EVERY WOMAN CAN BE HAPPY AND STAY HEALTHY IRRESPECTIVE OF SIZE
Can we set the record straight on something? You don’t have to be a size 4 who works out constantly and eats salad at every meal to be considered “healthy.” A healthy lifestyle is about being aware of the type of food you put into your body and how you get moving in whatever way that keeps you going. A person could be 100 pounds and plagued with health issues or be 200 pounds and a muscular gym regular who watches what she eats. “Everyone has a different body structure; it isn’t a negative thing. God made us different for a reason,” says Thomas Boatswain, personal trainer and co-owner of Harlem HIIT, a New York City fitness studio. “One of the main things individuals should focus on is maximizing their current potential. Believe it or not, there are plenty of people who may look healthy due to their physique and fast metabolism, but on the inside, they aren’t doing so well.” Good habits, not weight loss, are at the centre of being physically, mentally and emotionally fit. Each of the women here defines what it means to be healthy and happy at their current size.
Ronne Howard, Vibes & Vinyasa cofounder, professional model and wellness advocate
Ronnie Howard is a champion for health and a fitness enthusiast who is defying traditional beauty standards—and looking good while doing so. Through her modelling work, she’s been featured on BET’s Rip the Runway, in Health and Ebony magazines and Ashley Stewart and Kohls campaigns, and on-air at QVC Networks. But the model life has not always been easy, especially because her weight has fluctuated. Now at a healthy and stable size 14, the Philadelphia native doesn’t care what others think about her weight.
She’s getting better at time management too. “It involves creating boundaries,” Howard says. “I work such a busy schedule, I have to make time for the things that make me feel good inside and out. I do yoga a few times a week, meditate, eat well and take care of my hair, skin and nails. I also indulge in a luxurious bath every now and then. Little things make all the difference when it comes to self-care.” »
RaVal Davis, actress and host
It’s never too late to reinvent yourself. RaVal Davis is living proof. After getting her start in digital media, the entertainment journalist shifted to managing social media for some of our favourite artists, including CeeLo Green, Tamar Braxton, Prince and Michael Jackson. But Davis’s true calling would not be denied, and she decided to pursue her lifelong dream of becoming an actress. She hosted a show for BET and booked commercials for Carol’s Daughter and other brands but quickly realized she didn’t fit the mold of what a “traditional” actress looks like because she’s a size 10. Now she’s using her body-positive platform to inspire others. “Everyone has something they love about themselves, and we should focus on that,” she says. “Loving your body is an active process.”
Alize Garcia, We Give Too founder
One might think that because she’s so busy helping others, she wouldn’t make time to help herself. That’s not the case with Alize Garcia, founder of We Give Too, an organization that connects millennials of colour with philanthropic causes they can donate to and volunteer for. Garcia has been driven by the idea that “to whom much is given, much is expected.” She believes that it is our duty to reach back, give back and assist our communities along the path to personal and collective greatness.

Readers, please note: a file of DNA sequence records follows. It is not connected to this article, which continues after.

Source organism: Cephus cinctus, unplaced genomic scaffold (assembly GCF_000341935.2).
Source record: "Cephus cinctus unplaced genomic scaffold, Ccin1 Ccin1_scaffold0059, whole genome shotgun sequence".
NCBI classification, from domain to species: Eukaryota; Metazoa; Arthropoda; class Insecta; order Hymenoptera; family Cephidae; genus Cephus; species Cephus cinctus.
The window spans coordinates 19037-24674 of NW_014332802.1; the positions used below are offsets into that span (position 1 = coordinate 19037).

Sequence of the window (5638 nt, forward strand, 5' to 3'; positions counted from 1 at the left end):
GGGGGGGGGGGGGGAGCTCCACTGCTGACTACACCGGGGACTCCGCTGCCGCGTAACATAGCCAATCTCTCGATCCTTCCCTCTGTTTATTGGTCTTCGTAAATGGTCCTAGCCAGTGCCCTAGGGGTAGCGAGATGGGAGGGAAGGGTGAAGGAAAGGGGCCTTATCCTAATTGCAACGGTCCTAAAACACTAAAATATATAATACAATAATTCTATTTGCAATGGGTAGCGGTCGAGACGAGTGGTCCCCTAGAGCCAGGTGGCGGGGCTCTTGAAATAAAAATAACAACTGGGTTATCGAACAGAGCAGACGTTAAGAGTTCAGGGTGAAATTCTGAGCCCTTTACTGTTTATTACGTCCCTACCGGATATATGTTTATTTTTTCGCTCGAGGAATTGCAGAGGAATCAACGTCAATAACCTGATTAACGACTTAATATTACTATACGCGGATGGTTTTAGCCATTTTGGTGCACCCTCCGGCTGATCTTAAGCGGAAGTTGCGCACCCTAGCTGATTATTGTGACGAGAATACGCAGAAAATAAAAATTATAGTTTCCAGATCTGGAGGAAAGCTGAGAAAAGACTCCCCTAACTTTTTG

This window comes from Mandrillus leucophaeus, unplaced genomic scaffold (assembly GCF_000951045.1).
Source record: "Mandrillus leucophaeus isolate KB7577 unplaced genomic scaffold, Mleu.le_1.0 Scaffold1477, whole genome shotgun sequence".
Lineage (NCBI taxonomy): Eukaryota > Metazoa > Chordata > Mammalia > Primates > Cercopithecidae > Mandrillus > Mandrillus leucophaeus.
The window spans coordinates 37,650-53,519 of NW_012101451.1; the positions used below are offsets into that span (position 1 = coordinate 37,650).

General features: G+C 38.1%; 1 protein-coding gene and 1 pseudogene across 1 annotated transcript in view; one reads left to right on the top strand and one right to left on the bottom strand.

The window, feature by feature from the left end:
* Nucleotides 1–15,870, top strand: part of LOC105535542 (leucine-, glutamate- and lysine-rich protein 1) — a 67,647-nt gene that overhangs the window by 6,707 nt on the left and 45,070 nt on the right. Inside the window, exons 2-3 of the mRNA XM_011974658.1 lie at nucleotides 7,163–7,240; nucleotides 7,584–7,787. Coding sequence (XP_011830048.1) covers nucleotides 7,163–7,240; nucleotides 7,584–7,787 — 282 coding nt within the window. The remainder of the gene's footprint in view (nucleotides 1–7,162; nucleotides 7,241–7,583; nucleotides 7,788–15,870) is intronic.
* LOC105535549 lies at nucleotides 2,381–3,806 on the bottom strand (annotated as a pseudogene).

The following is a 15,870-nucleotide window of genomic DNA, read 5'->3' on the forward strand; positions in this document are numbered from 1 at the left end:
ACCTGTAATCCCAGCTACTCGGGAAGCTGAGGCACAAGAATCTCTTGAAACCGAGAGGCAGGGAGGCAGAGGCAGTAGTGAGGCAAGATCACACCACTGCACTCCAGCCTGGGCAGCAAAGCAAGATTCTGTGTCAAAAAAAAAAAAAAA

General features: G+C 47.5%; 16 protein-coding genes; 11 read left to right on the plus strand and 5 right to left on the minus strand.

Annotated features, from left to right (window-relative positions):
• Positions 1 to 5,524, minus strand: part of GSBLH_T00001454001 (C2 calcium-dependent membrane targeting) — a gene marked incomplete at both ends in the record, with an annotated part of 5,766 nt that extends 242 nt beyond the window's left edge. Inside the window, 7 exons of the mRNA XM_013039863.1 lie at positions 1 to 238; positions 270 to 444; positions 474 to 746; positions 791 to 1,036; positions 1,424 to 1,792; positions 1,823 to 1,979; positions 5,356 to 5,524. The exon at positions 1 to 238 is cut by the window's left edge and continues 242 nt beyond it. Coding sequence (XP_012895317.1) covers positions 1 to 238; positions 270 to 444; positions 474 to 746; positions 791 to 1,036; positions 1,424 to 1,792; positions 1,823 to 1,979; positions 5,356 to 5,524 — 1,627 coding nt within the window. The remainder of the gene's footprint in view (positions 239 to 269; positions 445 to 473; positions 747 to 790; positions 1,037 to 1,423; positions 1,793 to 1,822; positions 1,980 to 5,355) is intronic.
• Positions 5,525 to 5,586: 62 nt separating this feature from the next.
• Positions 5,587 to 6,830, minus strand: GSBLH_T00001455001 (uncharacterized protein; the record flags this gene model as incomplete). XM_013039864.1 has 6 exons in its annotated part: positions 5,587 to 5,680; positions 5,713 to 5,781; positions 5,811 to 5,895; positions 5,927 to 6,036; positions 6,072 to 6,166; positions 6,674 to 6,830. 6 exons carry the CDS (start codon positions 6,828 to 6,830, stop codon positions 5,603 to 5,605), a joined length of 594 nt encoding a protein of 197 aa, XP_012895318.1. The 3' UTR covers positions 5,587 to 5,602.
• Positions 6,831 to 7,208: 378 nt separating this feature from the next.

But her first priority has always been the pursuit of a healthy body and mind. “For me, self-care ultimately looks like taking at least a few moments out of each day to do something to nourish my spirit,” she says. “Whether you’re working out, lying in bed or sitting in reflection, it takes a strong mental and physical spirit to lead.”
Necole Kane,founder and editor, Age 34
Necole Kane seemed to be living the dream. The successful celebrity gossip blogger had gained industry cred as one of the go-to sources in Black celebrity news with her now-defunct entertainment site,. “You’re going to events, parties, red carpets, and it looks glamorous, but it’s exhausting,” Kane recalls. Unhappy with her life, she pulled the plug, packed her bags and moved to Arizona. “The wake-up call was when journalist Michael Feeney passed away,” she says. “Then a year later, it was Q from Worldstar Hip Hop. They were young and working their dream jobs. I decided I didn’t want to work this hard just to drop dead. I reset and recalibrated.” Kane now lives more on purpose as the editor-in-chief of , a women’s lifestyle and empowerment site, and as a professional bikini bodybuilder.
Bianca Jeanty, Mimconnect (Minorities in Media Connect) co-founder and CMO
It can’t be easy juggling a full-time job while creating a new lane for minorities to get hired, but Bianca Jeanty has it covered as one half of the team behind Mimconnect, a networking platform that gives marginalized people access to career opportunities and resources. In just a few years, she and her partner, Netta Dobbins, have built a stable of publicists, writers and other creatives to help develop a more impactful and inclusive media landscape. But as the company grew, the constant New York City grind took a toll. “There were health issues coming up,” Jeanty says. “I had to decide what boundaries I needed to set for myself and say, ‘I need to get to the gym two or three times a week.’ ” She found that being disciplined in her personal life led to more professional discipline. And she can now occasionally indulge in her favourite healthy snacks: Himalayan popcorn, Popcorners Kettle Corn and sweet potato chips.